Guest post: Evil + science makes good stories by Jenifer Ruff

ScienceThrillers.com welcomes author Jenifer Ruff, a science thriller writer who uses her epidemiology credentials to create a ripped-from-the-headlines bioterror novel called Only Wrong Once.


Only Wrong Once by Jenifer Ruff. Science / bioterror thriller. (September 2017)

A sinister experiment outside Aleppo.

Two mysterious deaths: one in LA, one in Boston, each with the same horrific symptoms.

A powerful ISIS leader chooses an American-born microbiologist from the University of Damascus and manipulates him into doing the unthinkable: weaponize a deadly virus and recruit American citizens to disperse the disease.

In Charlotte, a lonely banker desperate for a more meaningful life receives increasingly urgent requests of Come Visit from his cousin in Syria. After losing his job and traveling overseas, will he become a willing participant in the inevitable terrorist plot?

In Los Angeles, FBI counterterrorism agent Quinn Traynor and his team receive a call from CDC agent, Madeline Hamilton. She’s discovered the first victim of a lethal, unfamiliar virus. Their joint investigation uncovers evidence of the imminent bio-terror attack and their only hope is to identify the terrorists carrying the disease. With just two days remaining before it’s too late, the FBI and the CDC race to prevent a pandemic. The ensuing nightmare will hit closer to home than they ever anticipated and one of them will pay an unimaginable price for protecting the country.

From secret jihadist bunkers in Syria to the city streets of Los Angeles, Boston, and Charlotte, Only Wrong Once is a chilling, internationally relevant suspense novel that will leave you reeling from the too-real prospect of a global terrorism nightmare.

Support ScienceThrillers.com and the author by ordering Only Wrong Once at amazon.com


Twisted science innovation makes for thrilling fiction

Guest post by Jenifer Ruff

For most of us, the allure of science is not in the realistic daily grind of repeated experiments and the tiny increments of learning that occur after countless hours in a lab. The attraction is in the ground-breaking innovations that change lives and essentially allow us to better control our environment. A riveting science-based novel incorporates elements of scientific foundations, but includes a fantastic yet feasible leap of knowledge. The thrillers that have kept me on the edge of my seat have taken that leap of innovation and placed it in the hands of dark and twisted minds. The suspense occurs with the threat of impending chaos, a result of sinister motivations. Is it inevitable? Can it be stopped? The excitement comes with an extreme juxtaposition to the socially acceptable uses of science and medicine. But I don’t feel guilty, it’s fun to be nervous and wary within the context of reading fiction.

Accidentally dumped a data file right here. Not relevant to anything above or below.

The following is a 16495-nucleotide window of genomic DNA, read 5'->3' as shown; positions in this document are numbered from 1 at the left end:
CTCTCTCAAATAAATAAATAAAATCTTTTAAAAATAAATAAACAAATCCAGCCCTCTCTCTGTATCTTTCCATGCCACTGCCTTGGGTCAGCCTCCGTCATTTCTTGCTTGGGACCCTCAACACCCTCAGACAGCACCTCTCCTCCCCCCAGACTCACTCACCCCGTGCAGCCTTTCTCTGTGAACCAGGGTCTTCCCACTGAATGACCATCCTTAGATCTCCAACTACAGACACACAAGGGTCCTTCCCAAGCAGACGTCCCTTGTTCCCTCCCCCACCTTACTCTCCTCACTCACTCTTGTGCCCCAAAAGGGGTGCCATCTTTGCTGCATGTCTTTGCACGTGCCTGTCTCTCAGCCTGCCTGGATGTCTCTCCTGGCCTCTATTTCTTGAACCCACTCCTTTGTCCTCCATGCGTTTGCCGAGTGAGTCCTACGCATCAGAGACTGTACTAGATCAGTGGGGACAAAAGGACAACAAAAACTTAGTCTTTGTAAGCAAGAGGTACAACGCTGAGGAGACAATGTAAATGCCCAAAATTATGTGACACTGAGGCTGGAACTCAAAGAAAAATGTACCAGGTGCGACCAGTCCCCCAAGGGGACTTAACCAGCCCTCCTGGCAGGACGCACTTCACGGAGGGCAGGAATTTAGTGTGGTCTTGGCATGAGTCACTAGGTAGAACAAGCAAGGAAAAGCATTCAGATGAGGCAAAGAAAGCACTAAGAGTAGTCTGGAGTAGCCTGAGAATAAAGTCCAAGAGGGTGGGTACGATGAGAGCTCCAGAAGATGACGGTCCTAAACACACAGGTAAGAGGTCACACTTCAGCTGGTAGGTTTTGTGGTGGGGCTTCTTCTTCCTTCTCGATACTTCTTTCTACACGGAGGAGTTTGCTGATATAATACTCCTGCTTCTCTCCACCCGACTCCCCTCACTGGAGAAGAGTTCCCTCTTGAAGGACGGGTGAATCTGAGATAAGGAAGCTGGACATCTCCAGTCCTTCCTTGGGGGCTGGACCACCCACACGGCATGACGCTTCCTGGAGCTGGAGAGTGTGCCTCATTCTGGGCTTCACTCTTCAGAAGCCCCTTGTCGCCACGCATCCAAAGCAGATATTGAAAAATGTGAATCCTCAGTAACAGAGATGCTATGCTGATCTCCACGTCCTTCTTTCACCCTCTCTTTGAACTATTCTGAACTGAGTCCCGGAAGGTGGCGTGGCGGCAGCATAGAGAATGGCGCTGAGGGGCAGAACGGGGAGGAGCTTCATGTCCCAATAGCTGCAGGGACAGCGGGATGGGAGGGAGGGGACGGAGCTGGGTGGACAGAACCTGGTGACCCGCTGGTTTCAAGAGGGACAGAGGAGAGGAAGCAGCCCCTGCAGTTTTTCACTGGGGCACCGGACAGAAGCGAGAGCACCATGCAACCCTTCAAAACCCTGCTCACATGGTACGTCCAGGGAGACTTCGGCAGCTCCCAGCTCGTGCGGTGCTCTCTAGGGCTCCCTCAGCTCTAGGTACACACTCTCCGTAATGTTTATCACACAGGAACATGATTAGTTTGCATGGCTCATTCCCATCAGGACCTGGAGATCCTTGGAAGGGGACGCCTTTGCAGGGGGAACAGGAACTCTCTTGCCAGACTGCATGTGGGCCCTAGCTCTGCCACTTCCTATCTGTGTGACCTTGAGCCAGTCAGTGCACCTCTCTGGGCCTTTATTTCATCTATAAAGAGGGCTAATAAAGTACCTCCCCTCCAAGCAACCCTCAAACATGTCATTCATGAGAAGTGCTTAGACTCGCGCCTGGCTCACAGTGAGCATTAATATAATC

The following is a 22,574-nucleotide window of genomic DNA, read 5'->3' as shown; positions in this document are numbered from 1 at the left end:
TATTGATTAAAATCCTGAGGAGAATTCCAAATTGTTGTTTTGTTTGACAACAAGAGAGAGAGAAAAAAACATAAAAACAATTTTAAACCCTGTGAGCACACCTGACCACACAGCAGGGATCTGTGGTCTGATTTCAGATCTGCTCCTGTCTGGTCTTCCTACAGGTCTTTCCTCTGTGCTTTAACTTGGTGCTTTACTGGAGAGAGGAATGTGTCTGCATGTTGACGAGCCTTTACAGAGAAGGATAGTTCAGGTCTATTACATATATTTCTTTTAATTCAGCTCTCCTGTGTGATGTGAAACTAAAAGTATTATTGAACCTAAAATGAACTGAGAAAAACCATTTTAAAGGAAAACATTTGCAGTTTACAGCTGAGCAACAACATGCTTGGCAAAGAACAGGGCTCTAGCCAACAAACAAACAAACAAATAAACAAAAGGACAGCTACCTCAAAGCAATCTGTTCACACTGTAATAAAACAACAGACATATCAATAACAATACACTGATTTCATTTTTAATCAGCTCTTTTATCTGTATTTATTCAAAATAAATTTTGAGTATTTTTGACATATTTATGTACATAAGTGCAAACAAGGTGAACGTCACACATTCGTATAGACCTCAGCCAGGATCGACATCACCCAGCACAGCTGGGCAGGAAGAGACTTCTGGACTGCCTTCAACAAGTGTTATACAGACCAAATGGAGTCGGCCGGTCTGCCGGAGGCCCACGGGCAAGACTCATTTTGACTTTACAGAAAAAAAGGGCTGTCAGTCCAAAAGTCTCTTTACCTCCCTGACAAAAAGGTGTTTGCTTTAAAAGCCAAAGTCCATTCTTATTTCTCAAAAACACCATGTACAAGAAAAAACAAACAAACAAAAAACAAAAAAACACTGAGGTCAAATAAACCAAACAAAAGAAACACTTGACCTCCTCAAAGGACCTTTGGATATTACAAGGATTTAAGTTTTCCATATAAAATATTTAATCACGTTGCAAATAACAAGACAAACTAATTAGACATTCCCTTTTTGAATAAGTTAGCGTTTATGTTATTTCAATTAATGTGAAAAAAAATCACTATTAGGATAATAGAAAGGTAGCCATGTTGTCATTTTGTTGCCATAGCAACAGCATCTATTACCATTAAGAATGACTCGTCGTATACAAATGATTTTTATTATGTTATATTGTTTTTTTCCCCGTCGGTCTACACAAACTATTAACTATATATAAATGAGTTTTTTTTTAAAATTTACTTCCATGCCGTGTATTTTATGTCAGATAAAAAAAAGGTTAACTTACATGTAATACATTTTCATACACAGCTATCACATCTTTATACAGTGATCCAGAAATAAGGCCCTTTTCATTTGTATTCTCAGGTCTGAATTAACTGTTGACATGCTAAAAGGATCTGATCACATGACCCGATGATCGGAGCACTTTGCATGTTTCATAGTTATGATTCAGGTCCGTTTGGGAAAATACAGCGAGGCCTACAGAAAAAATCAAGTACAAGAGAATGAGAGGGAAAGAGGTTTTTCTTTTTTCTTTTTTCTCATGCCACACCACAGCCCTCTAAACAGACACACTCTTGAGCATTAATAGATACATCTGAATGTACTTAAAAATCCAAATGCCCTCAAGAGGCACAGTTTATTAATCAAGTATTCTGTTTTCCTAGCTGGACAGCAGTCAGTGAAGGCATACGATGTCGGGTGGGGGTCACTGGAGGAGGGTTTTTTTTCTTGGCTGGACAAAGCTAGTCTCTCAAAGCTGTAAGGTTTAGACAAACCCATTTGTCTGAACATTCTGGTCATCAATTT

In Only Wrong Once, my newest novel, a virologist is recruited and brainwashed by ISIS to weaponize a hemorrhagic fever by crossing its molecular structure with the common cold virus. Once the CDC and FBI discover the first victim, the race is on to prevent a pandemic.  In hindsight, the concept was sparked years ago, when I was a graduate student in Epidemiology and Public Health at Yale Medical School. One of the top floors of the building held a secure and restricted room for advanced research. The lab inside was rumored to hold the most dangerous of diseases, including bubonic plague, polio, and hemorrhagic fevers. I remember people actually whispering out of reverence when talking about it. Studying those samples required extreme precautions, including personal protective gear. My work never took me inside that room, but just knowing those samples existed, supposedly, so close to our day-to-day classrooms, always struck me as wildly disturbing and fascinating. The ominous possibilities . . .

In my novels Everett and Rothaker, a tenacious and dedicated medical student is also a psychopath who repeatedly takes her passion for scientific exploration to the dark side. Her scientific “exploits” and her justification for them are as fascinating as they are horrific.

Sometimes I question why I repeatedly come up with dark and disturbing uses of science and medicine, but then I remember that millions of readers enjoy the edgy thrill ride that comes with contemplating the unthinkable.


About the Author Jenifer Ruff:

I grew up in Northampton, Massachusetts, a charming college-town, and earned science degrees from Mount Holyoke College and Yale University.   As the daughter of a library director, I’ve been devouring stacks of books since before I could walk. On my own, I always go for thrillers and mysteries, but as a result of two book clubs and recommendations from friends, I enjoy books from every genre.  I live in Charlotte, North Carolina, with my husband, three sons, and our greyhounds.

Author’s website: jenruff.com

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2 Responses to Guest post: Evil + science makes good stories by Jenifer Ruff

  1. Gray Anderson says:

    Excellent. I even buy the book of this author💕🐱📕

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